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When the covid pandemic hit, Dr. Rebecca Elon was thrust into a new role, primary caregiver for her severely ill husband and her elderly mother. “Reading about caregiving of this kind was one thing. Experiencing it was entirely different,” she says.
Access to physician-assisted death is expanding across the U.S., but the procedure remains in Montana’s legal gray zone more than a decade after the state Supreme Court ruled physicians could use a dying patient’s consent as a defense.
A proposal in Washington state would use right-to-try laws to allow terminally ill patients access to psilocybin — the famed magic mushrooms of America’s psychedelic ’60s — to ease depression and anxiety.
Although the family patriarch did not face a life-threatening emergency, the episode was a reminder that you have to prepare for a real crisis.
New research suggests the pandemic’s deaths are taking an enormous toll on surviving family members and worrisome ripple effects may linger for years.
Attorneys say some state workers’ compensation laws leave workers and families struggling for benefits after a COVID illness or death.
For three years, staffers at UCLA Health have been quietly fulfilling final wishes for dying patients in the intensive care unit. Amid the isolating forces of the pandemic, their work has become all the more meaningful.
Not having an accurate, honest, nationwide way to tally COVID-19 cases will only add to the current tragedy.
One family took up the challenge of taking their mother, who had serious medical problems and the coronavirus, from the hospital to die at home. But because of the risk of infection, home hospice can be a daunting experience.
Elizabeth and Robert Mar would have celebrated 50 years of marriage in August. Instead, they died within a day of each other. Their two very different deaths illustrate how palliative care is changing to help patients and families cope with the coronavirus pandemic.
Barbara Dreyfuss died March 1 after contracting COVID-19 at a Seattle-area nursing home. Her earlier decision to document her final wishes may offer an example for families as the deadly virus spurs interest in end-of-life care.
A algunos expertos les preocupa que la escasez de estos profesionales pueda dejar a muchos pacientes de COVID-19 en estado grave en una situación de angustia.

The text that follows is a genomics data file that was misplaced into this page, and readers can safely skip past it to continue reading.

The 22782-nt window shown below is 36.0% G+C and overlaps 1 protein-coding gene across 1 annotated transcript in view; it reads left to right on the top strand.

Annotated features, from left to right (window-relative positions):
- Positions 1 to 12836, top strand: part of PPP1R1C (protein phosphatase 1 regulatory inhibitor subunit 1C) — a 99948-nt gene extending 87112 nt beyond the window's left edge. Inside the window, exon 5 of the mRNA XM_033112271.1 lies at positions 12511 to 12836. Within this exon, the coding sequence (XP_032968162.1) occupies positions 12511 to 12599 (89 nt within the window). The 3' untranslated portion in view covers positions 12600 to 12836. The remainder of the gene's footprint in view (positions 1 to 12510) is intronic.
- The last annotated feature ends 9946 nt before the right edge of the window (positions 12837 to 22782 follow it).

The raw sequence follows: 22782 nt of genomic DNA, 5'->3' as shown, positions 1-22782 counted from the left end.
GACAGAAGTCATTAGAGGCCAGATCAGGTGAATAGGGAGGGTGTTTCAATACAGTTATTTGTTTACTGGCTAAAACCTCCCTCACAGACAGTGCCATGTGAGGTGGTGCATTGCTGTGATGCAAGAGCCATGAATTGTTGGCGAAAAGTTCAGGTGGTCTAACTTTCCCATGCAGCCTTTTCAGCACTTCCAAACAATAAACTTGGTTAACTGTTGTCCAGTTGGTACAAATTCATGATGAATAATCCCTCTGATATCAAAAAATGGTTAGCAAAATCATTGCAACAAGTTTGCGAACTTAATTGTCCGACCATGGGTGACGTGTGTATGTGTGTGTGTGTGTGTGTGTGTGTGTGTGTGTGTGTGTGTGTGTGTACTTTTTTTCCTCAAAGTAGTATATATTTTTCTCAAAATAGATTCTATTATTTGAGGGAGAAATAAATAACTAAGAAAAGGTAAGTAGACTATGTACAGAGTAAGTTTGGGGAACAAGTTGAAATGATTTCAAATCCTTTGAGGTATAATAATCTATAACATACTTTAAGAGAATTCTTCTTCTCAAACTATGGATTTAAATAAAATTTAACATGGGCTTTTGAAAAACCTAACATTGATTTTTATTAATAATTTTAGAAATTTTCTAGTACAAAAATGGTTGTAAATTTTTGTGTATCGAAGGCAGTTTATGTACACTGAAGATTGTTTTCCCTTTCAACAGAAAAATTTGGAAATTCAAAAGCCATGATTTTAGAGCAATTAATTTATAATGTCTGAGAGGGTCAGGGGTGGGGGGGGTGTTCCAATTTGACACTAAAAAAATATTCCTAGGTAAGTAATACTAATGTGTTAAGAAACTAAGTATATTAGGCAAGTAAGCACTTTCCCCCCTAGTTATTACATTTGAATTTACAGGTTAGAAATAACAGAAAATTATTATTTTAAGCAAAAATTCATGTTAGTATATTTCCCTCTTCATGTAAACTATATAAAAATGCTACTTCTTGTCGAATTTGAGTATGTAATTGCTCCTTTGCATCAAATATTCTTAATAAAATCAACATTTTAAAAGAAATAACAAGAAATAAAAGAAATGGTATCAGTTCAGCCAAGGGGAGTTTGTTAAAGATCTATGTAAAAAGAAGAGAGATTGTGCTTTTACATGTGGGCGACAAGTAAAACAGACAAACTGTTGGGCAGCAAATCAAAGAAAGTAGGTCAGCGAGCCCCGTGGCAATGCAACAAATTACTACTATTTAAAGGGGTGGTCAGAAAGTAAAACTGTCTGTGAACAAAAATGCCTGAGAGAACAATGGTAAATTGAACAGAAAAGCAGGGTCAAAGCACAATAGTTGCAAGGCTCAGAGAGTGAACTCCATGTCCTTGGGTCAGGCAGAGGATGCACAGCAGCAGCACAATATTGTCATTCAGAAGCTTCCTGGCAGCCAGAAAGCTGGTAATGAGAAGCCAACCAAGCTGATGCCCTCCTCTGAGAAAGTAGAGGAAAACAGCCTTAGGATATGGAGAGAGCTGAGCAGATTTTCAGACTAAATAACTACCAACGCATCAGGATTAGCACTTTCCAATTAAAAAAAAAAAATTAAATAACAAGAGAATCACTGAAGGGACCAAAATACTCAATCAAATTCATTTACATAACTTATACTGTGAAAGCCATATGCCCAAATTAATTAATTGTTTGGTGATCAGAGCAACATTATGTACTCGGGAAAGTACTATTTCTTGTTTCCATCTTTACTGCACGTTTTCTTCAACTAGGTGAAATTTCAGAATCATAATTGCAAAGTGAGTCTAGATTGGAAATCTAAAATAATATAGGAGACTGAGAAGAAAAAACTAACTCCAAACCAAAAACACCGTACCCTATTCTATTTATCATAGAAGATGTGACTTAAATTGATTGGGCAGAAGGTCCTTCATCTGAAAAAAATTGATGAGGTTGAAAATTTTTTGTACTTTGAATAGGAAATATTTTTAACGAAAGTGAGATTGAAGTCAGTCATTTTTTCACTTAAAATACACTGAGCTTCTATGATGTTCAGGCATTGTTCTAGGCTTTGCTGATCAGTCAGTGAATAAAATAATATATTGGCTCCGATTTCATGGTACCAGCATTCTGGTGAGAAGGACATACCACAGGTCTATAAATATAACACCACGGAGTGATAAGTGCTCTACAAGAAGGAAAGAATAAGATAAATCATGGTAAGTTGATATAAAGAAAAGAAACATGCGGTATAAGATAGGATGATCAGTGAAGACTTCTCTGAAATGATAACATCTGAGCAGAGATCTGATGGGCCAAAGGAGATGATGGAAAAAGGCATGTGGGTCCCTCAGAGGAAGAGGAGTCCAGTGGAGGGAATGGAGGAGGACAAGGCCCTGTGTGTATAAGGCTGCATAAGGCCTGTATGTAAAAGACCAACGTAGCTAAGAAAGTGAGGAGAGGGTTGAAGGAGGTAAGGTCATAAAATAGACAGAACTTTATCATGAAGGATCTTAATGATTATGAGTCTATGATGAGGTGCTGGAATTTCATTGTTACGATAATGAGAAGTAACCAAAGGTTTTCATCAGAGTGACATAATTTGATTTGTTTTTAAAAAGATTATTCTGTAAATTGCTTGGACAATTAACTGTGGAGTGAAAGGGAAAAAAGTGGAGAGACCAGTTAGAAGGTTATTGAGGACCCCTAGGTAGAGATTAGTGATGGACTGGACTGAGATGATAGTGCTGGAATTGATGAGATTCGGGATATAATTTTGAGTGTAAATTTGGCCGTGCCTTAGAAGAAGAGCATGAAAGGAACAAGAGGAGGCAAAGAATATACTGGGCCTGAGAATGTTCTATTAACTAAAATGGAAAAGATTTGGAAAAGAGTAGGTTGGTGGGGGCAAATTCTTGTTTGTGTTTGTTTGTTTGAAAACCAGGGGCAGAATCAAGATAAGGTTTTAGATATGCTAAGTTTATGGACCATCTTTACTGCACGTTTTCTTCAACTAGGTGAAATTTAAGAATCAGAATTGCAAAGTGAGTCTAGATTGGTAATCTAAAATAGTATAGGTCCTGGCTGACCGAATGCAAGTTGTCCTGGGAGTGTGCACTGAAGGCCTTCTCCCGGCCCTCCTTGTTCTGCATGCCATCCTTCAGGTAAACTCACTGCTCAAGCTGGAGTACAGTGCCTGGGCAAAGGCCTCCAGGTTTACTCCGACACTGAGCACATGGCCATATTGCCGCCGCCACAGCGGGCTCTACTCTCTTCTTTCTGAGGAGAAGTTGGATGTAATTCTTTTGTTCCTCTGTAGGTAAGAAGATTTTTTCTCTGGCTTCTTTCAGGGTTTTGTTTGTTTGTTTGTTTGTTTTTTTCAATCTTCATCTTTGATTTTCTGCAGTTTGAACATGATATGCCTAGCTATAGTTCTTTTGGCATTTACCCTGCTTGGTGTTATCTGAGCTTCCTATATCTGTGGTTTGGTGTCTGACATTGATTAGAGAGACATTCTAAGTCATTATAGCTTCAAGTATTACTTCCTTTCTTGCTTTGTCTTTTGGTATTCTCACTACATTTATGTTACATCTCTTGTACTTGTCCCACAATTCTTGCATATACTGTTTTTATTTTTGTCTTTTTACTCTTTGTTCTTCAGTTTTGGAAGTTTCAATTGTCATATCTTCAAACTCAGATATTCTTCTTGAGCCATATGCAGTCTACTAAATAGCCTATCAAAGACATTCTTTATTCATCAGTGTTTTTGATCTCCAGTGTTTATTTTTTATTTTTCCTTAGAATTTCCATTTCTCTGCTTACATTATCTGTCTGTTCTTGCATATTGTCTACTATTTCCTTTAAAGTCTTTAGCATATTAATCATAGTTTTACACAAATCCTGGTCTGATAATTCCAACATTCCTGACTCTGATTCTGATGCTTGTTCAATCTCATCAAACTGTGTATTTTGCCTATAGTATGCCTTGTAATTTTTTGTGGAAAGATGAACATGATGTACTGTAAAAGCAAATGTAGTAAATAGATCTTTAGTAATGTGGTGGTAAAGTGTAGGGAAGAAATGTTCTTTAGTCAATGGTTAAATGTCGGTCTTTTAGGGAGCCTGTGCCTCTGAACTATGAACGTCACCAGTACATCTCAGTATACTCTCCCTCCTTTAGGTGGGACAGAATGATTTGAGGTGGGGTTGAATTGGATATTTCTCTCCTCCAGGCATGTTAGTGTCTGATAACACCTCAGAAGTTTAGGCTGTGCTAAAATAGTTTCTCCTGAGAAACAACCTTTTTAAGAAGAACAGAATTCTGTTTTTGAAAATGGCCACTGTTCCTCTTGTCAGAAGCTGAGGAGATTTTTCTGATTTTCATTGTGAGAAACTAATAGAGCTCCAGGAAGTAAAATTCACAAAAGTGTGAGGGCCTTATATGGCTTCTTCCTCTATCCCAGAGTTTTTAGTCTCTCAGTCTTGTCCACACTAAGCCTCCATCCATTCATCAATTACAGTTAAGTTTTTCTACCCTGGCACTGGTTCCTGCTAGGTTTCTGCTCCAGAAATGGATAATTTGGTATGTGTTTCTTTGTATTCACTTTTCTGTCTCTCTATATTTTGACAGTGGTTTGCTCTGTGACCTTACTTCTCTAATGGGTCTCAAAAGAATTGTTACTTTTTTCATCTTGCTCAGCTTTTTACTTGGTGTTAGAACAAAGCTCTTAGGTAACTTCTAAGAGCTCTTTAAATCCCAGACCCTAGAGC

Families worry that overwhelmed hospitals won’t be able to provide palliative care for loved ones stricken with COVID-19.
Se están promoviendo los funerales en internet, tomando precauciones extra al atender los cuerpos, y pidiendo que los servicios sean breves y con pocas personas. Un luto distinto.
As the novel coronavirus marches across the country, it is upending how families and funeral homes honor the dead — and, ultimately, put them to rest.
Neil Mahoney had terminal cancer. He also had a legal right to aid-in-dying. But his faith-based hospital called it “morally unacceptable.” So he turned to a network of Colorado doctors to fulfill his last wish.
Fewer Americans are dying in a hospital, under the close supervision of doctors and nurses. That trend has been boosted by an expanded Medicare benefit that helps people live out their final days at home in hospice care. But as home hospice grows, so has the burden on families left to provide much of the care.
Across the U.S., people with early dementia are signing new advance directives to confirm their end-of-life wishes while they still have the ability to do so. But doctors say the documents may offer a false sense of security.
In Colorado case, the right to aid a cancer patient’s death runs up against faith-based hospital policies. As more states have passed laws, about 1 in 6 acute care beds nationally is in a hospital that is Catholic-owned or -affiliated.
Kathy Brandt and her wife, Kim Acquaviva, national experts in hospice and palliative care, shared intimate details of Brandt’s experience with terminal cancer before her death Sunday.